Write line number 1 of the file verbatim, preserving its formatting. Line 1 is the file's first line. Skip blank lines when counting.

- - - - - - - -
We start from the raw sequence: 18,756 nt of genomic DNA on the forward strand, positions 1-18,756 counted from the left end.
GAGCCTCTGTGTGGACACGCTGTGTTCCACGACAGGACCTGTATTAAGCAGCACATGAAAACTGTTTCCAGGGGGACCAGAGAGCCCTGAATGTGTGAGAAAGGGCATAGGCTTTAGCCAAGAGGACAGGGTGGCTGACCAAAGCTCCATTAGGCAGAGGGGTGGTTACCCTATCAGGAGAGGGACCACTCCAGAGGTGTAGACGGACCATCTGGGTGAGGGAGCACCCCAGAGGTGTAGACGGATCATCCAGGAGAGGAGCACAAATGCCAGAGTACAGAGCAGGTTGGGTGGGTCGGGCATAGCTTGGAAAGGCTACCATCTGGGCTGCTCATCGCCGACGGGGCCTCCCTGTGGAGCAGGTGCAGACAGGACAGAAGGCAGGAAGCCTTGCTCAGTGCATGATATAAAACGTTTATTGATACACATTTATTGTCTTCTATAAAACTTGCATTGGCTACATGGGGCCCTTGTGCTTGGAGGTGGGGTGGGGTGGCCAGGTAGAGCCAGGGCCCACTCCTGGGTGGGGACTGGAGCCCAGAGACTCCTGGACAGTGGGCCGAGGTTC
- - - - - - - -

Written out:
We start from the raw sequence: 18,756 nt of genomic DNA on the forward strand, positions 1-18,756 counted from the left end.